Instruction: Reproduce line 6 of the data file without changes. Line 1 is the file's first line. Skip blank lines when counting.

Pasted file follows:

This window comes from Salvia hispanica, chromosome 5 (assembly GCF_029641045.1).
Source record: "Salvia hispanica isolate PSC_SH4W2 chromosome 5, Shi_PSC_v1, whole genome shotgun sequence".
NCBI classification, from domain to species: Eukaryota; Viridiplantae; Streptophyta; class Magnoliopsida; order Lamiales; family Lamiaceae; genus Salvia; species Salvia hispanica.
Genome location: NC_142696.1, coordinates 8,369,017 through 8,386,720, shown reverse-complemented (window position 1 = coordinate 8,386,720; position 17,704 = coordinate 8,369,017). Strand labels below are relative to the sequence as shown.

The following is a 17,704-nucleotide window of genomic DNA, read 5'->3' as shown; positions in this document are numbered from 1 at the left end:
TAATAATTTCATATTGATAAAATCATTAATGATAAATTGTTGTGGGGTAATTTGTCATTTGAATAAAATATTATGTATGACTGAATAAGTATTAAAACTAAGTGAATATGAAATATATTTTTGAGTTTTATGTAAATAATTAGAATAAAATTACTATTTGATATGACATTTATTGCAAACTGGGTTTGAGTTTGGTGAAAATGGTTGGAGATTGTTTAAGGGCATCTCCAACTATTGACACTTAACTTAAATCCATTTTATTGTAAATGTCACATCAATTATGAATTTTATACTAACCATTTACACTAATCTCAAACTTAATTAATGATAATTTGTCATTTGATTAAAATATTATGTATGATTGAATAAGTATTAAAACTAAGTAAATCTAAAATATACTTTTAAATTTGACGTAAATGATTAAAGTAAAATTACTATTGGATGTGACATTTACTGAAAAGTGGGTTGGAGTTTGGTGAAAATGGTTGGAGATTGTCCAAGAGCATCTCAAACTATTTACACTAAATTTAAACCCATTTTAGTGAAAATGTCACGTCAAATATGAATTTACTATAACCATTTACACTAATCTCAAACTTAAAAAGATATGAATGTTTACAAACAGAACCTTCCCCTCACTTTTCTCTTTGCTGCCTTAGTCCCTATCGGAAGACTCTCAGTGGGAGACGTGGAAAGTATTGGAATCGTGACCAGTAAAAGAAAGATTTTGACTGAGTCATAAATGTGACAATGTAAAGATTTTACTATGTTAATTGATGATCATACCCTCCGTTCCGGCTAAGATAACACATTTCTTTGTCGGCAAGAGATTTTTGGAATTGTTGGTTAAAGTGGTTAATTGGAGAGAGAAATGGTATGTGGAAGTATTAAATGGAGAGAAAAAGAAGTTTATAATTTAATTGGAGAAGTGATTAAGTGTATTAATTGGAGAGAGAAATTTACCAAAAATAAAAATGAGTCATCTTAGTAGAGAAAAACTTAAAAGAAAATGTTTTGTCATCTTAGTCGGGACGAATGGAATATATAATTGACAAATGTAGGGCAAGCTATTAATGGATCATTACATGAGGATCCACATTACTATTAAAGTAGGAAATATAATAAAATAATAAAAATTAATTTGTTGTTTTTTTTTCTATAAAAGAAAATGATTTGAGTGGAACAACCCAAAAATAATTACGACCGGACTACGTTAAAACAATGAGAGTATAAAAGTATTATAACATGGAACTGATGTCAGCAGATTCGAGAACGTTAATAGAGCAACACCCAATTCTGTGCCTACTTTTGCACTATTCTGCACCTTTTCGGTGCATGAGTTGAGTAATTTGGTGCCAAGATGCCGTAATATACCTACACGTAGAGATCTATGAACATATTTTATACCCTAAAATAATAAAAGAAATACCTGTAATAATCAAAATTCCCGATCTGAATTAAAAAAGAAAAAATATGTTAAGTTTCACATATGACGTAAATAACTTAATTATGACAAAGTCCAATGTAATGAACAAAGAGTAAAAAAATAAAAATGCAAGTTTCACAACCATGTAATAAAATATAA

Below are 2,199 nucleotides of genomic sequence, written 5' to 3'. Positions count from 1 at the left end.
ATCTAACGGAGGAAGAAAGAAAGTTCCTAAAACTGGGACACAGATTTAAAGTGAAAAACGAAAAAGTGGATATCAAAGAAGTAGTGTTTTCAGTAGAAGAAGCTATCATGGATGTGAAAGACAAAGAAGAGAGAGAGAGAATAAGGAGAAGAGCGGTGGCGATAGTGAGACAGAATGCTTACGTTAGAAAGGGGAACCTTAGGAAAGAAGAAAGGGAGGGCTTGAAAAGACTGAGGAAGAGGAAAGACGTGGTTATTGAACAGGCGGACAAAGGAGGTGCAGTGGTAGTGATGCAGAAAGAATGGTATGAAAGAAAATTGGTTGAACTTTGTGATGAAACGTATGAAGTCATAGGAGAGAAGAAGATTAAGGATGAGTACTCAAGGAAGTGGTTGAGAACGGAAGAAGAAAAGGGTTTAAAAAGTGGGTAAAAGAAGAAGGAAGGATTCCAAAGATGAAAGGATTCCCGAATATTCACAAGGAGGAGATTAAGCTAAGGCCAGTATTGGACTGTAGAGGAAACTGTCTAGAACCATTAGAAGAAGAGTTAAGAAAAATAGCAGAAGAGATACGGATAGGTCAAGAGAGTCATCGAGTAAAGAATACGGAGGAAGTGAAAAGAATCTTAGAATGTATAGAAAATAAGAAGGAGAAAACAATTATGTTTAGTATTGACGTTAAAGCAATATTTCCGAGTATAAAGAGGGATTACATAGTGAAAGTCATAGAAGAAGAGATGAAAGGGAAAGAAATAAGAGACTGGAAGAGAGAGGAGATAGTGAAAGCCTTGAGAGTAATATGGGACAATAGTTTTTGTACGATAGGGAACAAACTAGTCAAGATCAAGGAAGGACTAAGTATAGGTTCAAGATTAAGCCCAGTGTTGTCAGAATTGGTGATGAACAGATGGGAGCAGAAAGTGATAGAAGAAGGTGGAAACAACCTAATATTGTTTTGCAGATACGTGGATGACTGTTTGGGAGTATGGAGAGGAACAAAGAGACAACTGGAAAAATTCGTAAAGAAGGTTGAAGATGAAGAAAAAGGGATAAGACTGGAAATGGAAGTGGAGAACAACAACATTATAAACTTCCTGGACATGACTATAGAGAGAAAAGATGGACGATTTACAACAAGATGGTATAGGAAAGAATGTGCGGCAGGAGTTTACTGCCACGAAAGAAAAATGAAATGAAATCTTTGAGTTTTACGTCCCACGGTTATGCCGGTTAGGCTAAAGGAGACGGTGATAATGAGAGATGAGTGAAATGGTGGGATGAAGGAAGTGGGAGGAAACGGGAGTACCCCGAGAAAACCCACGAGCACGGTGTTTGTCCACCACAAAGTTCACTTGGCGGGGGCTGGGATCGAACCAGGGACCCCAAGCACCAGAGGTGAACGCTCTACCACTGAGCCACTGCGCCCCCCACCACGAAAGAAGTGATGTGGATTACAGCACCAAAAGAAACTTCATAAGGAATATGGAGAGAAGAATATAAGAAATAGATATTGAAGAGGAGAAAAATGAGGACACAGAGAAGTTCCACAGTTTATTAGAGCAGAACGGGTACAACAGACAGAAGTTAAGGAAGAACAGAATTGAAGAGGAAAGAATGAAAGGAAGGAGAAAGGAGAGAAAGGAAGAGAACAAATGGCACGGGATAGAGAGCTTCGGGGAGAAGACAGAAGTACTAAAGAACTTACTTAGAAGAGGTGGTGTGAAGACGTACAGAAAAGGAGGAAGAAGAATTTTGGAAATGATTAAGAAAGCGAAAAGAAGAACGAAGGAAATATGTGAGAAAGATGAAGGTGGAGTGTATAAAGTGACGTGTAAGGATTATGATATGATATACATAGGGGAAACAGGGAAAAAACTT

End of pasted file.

TAATAATTTCATATTGATAAAATCATTAATGATAAATTGTTGTGGGGTAATTTGTCATTTGAATAAAATATTATGTATGACTGAATAAGTATTAAAACTAAGTGAATATGAAATATATTTTTGAGTTTTATGTAAATAATTAGAATAAAATTACTATTTGATATGACATTTATTGCAAACTGGGTTTGAGTTTGGTGAAAATGGTTGGAGATTGTTTAAGGGCATCTCCAACTATTGACACTTAACTTAAATCCATTTTATTGTAAATGTCACATCAATTATGAATTTTATACTAACCATTTACACTAATCTCAAACTTAATTAATGATAATTTGTCATTTGATTAAAATATTATGTATGATTGAATAAGTATTAAAACTAAGTAAATCTAAAATATACTTTTAAATTTGACGTAAATGATTAAAGTAAAATTACTATTGGATGTGACATTTACTGAAAAGTGGGTTGGAGTTTGGTGAAAATGGTTGGAGATTGTCCAAGAGCATCTCAAACTATTTACACTAAATTTAAACCCATTTTAGTGAAAATGTCACGTCAAATATGAATTTACTATAACCATTTACACTAATCTCAAACTTAAAAAGATATGAATGTTTACAAACAGAACCTTCCCCTCACTTTTCTCTTTGCTGCCTTAGTCCCTATCGGAAGACTCTCAGTGGGAGACGTGGAAAGTATTGGAATCGTGACCAGTAAAAGAAAGATTTTGACTGAGTCATAAATGTGACAATGTAAAGATTTTACTATGTTAATTGATGATCATACCCTCCGTTCCGGCTAAGATAACACATTTCTTTGTCGGCAAGAGATTTTTGGAATTGTTGGTTAAAGTGGTTAATTGGAGAGAGAAATGGTATGTGGAAGTATTAAATGGAGAGAAAAAGAAGTTTATAATTTAATTGGAGAAGTGATTAAGTGTATTAATTGGAGAGAGAAATTTACCAAAAATAAAAATGAGTCATCTTAGTAGAGAAAAACTTAAAAGAAAATGTTTTGTCATCTTAGTCGGGACGAATGGAATATATAATTGACAAATGTAGGGCAAGCTATTAATGGATCATTACATGAGGATCCACATTACTATTAAAGTAGGAAATATAATAAAATAATAAAAATTAATTTGTTGTTTTTTTTTCTATAAAAGAAAATGATTTGAGTGGAACAACCCAAAAATAATTACGACCGGACTACGTTAAAACAATGAGAGTATAAAAGTATTATAACATGGAACTGATGTCAGCAGATTCGAGAACGTTAATAGAGCAACACCCAATTCTGTGCCTACTTTTGCACTATTCTGCACCTTTTCGGTGCATGAGTTGAGTAATTTGGTGCCAAGATGCCGTAATATACCTACACGTAGAGATCTATGAACATATTTTATACCCTAAAATAATAAAAGAAATACCTGTAATAATCAAAATTCCCGATCTGAATTAAAAAAGAAAAAATATGTTAAGTTTCACATATGACGTAAATAACTTAATTATGACAAAGTCCAATGTAATGAACAAAGAGTAAAAAAATAAAAATGCAAGTTTCACAACCATGTAATAAAATATAA